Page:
Herein, we design a new sensitive electrochemical sensor for the determination of luteolin using AuNCs-modified carbon ionic liquid electrode (CILE) as a sensing platform (AuNCs/CILE). CILE is prepared by using 1-hexylpyridiniumhexafluorophosphate (HPPF6
) as the binder, which has been widely reported as the substrate electrode for electroanalysis [27
]. CILE has been proven to have advantages such as high conductivity, anti-fouling ability, and good stability, which are due to the use of high conductive ionic liquid (IL) as the binder and the modifier. The assay is performed by utilizing AuNCs/CILE as the working electrode via a voltammetric method. The electrochemical signal of luteolin can be recorded because luteolin is an electroactive compound [4
]. By monitoring the change in the electrochemical signal, we could quantitatively determine the concentration of target luteolin in samples. Notably, the employment of AuNCs as the electrocatalyst in this sensing system endows AuNCs/CILE with excellent electrocatalytic activity toward the redox reaction of luteolin with high sensitivity for luteolin detection. The study aims to emphasize that AuNCs with superior electrocatalytic activity can be utilized as an alternative to previously used nanocatalysts in electrochemical sensing of luteolin.
Luteolin (≥99%), baicalein (≥99%), and quercetin (≥99%) were purchased from Xi’an Yuquan Biotechnology Co. Ltd. (Xi′an, China). Graphite powder (average particle size 30 μm, >99%) was obtained from Shanghai Huayi Group Huayuan Chem. Industry Co. Ltd. (Shanghai, China). Paraffin liquid was obtained from Tianjin Damao Chemical Reagent Factory (Shanghai, China). HPPF6 (≥99%) was obtained from Lanzhou Yulu Fine Chemical Co. Ltd. (Lanzhou, China). AuNCs (50 µg/mL) were purchased from Nanjing XFNANO Materials Tech. Co. Ltd. (Nanjing, China). All other reagents and chemicals were of analytical grade at least. All aqueous solutions were prepared using deionized (DI) water (18.2 MΩ·cm) obtained from a Milli-Q water purification system (Millipore, Burlington, MA, USA). Phosphate buffered saline (PBS) was used as electrolyte and different pH values were prepared by mixing stock solutions of 0.1 M NaH2PO4 and 0.1 M Na2HPO4, and then the required pH values were adjusted by using 0.1 M H3PO4and 0.1 M NaOH.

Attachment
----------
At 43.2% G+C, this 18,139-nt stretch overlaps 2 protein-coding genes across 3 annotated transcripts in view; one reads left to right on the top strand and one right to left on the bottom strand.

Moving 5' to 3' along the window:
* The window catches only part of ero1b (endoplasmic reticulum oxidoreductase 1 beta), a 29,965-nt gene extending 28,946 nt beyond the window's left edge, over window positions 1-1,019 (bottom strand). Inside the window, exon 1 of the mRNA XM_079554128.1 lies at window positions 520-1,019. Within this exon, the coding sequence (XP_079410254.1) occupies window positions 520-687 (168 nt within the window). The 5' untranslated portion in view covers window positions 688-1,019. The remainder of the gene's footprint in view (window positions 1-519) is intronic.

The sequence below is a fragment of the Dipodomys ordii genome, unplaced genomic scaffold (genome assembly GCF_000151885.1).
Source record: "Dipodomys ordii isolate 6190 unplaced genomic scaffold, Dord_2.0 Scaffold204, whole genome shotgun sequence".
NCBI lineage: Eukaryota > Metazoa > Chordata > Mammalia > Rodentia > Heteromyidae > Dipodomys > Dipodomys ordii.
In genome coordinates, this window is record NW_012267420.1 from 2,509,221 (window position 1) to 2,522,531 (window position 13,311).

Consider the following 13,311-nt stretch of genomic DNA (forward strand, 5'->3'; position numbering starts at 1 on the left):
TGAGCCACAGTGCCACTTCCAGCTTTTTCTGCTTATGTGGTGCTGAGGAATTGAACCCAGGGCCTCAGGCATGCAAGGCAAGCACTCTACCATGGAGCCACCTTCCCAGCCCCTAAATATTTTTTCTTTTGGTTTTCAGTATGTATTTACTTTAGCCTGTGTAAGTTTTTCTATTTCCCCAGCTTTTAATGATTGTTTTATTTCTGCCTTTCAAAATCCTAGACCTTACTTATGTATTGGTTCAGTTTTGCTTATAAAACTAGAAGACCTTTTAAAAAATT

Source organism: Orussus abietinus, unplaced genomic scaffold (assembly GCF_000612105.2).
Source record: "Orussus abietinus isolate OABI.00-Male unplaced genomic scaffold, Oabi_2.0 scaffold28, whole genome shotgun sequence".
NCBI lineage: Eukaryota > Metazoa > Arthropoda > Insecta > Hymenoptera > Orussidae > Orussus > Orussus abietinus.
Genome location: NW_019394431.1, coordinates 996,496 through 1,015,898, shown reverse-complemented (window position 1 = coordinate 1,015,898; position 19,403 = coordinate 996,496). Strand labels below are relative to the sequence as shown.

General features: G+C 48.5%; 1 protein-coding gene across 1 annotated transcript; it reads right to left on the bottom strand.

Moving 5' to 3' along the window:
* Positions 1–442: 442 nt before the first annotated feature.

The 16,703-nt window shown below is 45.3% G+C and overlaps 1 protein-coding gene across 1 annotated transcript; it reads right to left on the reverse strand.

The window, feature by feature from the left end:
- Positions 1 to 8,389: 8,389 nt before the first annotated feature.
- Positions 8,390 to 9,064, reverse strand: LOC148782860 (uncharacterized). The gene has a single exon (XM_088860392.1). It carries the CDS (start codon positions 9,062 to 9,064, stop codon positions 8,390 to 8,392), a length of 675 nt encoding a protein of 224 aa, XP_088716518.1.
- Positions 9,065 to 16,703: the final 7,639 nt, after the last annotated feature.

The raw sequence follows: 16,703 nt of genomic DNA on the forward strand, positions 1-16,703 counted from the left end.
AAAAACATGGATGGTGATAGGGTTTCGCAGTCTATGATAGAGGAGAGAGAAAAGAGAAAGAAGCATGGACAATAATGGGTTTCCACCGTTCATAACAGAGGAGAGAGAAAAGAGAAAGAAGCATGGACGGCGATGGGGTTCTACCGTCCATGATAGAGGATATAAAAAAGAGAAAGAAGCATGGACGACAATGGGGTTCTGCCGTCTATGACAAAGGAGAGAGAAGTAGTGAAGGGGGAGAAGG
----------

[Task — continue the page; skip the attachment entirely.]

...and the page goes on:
All electrochemical measurements including cyclic voltammetry (CV) and differential pulse voltammetry (DPV) were performed on a CHI 1220B electrochemical workstation (Shanghai CH Instrument, Shanghai, China). The electrochemical impedance spectroscopy (EIS) was performed on a CHI 750B electrochemical workstation (Shanghai CH Instrument, Shanghai, China). A conventional three-electrode system was used with AuNCs/CILE as the working electrode, a platinum wire electrode as the auxiliary electrode, and a saturated calomel electrode (SCE) as the reference electrode. Scanning electron microscopy (SEM) was conducted with a JSM-7100F scanning electron microscope (JEOL, Tokyo, Japan) and transmission electron microscopy (TEM) on a JEM-2010F transmission electron microscope (JEOL, Tokyo, Japan).
2.3. Fabrication of AuNC/CILE
In a standard fabrication procedure, CILE was initially prepared as follows [27
]. First, 4.8 g of graphite powder, 2.4 g of HPPF6
, and 1500 µL of liquid paraffin were mixed and heated at 80 °C for 1 h to form a homogeneous carbon paste. A portion of the formed carbon paste was then packed into one end of a glass tube that had a diameter of 4 mm, and a copper wire was inserted through the other end of the tube to establish an electrical contact. Before use, the electrode surface was polished on a weighing paper to obtain a mirror-like surface. Then, 8 µL of 50 µg/mL AuNCs water solution was dropped on the surface of CILE. After being dried at room temperature, the fabricated AuNCs/CILE was stored in a refrigerator at 4 °C for future use.